2 minute read

Repetitive DNA Elements

Transposable Elements

Transposable elements are classified as either transposons or retrotransposons, depending on their mechanism of amplification. Transposons directly synthesize a DNA copy of themselves, whereas retrotransposons generate an RNA intermediate that is then reverse-transcribed (by the enzyme reverse transcriptase) back into DNA. Transposable elements fall into three major groups: DNA transposons, long terminal repeat (LTR) retrotransposons, and non-LTR retrotransposons. They also are subdivided into autonomous and nonautonomous elements, based on whether they can move independently within the genome or require other elements to perform this process, as shown in Figure 3.

DNA transposons are flanked by inverted repeats and contain two or more open reading frames (ORFs). An ORF is a DNA sequence that can be transcribed to make protein. The ORFs in DNA transposons code for the proteins required for making transposon copies and spreading them through the genome. The nonautonomous elements miniature inverted-repeat transposable elements (MITEs) are derived from a parent DNA transposon that Figure 2. Schematic organization of the structures characteristic of one type of repeated sequences found in eukaryotic genomes. Tandem repeats consist of a different variety of sequence units (shown in parentheses) that are found repeated side by side, with the number of copies being very high. lost ORF sequences, making them unable to amplify on their own. Instead, they must borrow the factors for amplification from external sources.

LTR retrotransposons are very similar to the genomes of retroviruses. They are flanked by 250 to 600 bp direct repeats called long terminal repeats. In general, not only are these elements defective, but they also appear to have deletions typical of nonautonomous families.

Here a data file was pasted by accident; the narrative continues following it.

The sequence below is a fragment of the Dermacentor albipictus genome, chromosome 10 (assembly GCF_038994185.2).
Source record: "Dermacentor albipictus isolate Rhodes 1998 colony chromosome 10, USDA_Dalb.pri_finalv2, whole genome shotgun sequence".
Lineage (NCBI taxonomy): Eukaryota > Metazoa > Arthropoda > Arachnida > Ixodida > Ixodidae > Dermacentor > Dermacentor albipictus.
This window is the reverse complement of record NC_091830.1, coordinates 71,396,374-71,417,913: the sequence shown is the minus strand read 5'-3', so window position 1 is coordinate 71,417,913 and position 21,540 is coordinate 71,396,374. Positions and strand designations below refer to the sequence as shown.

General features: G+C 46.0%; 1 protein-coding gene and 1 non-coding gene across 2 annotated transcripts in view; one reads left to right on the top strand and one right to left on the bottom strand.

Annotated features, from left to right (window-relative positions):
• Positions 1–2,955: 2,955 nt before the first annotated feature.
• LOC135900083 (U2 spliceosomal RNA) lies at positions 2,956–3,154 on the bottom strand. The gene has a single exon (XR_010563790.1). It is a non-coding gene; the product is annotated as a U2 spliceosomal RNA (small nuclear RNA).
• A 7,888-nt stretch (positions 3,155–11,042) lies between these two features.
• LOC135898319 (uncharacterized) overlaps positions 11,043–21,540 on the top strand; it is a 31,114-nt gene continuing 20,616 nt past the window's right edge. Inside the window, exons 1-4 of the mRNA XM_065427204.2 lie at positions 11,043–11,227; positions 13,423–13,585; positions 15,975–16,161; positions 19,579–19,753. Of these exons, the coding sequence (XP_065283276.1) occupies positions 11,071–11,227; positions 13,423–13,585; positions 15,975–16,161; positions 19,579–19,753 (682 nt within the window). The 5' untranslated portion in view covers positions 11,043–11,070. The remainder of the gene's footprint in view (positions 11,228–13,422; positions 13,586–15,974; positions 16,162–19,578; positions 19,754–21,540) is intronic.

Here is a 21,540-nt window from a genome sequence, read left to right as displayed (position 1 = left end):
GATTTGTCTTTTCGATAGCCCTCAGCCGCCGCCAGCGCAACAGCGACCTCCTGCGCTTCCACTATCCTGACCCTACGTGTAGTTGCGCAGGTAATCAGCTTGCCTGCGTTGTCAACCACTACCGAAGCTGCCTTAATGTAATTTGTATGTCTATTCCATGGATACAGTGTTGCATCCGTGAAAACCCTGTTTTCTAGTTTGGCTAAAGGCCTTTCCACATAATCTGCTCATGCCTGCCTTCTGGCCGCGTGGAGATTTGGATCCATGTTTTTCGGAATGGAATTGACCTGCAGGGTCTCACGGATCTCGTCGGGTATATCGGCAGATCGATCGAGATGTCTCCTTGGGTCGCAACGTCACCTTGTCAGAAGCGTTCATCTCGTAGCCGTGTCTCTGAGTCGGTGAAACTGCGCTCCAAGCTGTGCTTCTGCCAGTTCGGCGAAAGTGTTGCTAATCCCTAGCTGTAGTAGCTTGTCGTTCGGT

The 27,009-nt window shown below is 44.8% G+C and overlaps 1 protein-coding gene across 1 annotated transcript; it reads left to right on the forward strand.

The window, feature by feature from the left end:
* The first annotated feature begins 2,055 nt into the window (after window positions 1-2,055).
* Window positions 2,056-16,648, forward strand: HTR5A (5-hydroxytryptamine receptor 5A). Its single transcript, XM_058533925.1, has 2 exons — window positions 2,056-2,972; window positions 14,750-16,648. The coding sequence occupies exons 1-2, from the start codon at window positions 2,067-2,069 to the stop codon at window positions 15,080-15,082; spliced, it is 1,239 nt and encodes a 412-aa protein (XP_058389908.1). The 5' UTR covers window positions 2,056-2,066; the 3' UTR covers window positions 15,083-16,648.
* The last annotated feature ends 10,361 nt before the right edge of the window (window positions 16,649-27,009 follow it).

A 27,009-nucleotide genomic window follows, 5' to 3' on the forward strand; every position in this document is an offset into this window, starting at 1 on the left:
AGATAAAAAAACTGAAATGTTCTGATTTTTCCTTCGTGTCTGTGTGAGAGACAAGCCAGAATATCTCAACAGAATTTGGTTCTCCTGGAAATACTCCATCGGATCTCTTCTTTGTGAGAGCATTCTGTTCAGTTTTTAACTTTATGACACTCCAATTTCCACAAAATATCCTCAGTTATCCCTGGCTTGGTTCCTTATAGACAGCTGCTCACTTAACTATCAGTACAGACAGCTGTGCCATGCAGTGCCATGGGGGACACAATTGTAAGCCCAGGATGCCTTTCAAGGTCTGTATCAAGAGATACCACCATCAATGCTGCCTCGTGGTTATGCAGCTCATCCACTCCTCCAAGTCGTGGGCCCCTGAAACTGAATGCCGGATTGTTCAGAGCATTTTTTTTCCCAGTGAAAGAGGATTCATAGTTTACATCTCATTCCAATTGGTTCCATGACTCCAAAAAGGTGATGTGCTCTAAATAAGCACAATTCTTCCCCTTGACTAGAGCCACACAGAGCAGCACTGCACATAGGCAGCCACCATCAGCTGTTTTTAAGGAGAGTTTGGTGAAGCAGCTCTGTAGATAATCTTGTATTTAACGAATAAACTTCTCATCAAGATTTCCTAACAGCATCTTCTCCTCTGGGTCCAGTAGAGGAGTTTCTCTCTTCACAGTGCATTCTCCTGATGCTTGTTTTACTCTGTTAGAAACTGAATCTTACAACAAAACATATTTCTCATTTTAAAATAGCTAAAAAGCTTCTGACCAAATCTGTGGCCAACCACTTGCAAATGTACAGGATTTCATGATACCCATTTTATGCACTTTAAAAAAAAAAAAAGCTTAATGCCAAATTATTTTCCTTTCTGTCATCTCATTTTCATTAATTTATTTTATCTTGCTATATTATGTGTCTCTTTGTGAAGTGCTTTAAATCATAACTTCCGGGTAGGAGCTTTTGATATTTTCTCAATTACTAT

Several different groups of non-LTR retrotransposons can be found throughout most, if not all, eukaryotic genomes. One of these groups, the long interspersed repeated elements (LINEs), constitute about 21 percent of the human genome, with L1 and L2 being the dominant elements. Most of the element copies are incomplete and inactive. Two types of non-autonomous elements are thought to use factors made by LINEs: short interspersed repeated elements (SINEs) and retropseudogenes.

SINEs are derived from two types of genes coding for RNA: 7SL (which aids the movement of new proteins into the endoplasmic reticulum) and transfer RNAs. The most abundant human SINE is Alu, constituting about 13 percent of the human genome.

Retropseudogenes are derived from retrotransposition of mRNA derived from different genes. They can be distinguished from the parental gene by their lack of a functional promoter and by their lack of introns. The human genome is estimated to contain 35,000 copies of different retropseudogenes.

Additional topics

Medicine EncyclopediaGenetics in Medicine - Part 4Repetitive DNA Elements - Types Of Repetitive Elements, Tandem Arrays, Transposable Elements, Role Of Repetitive Dna In Evolution And Impact On The Human Genome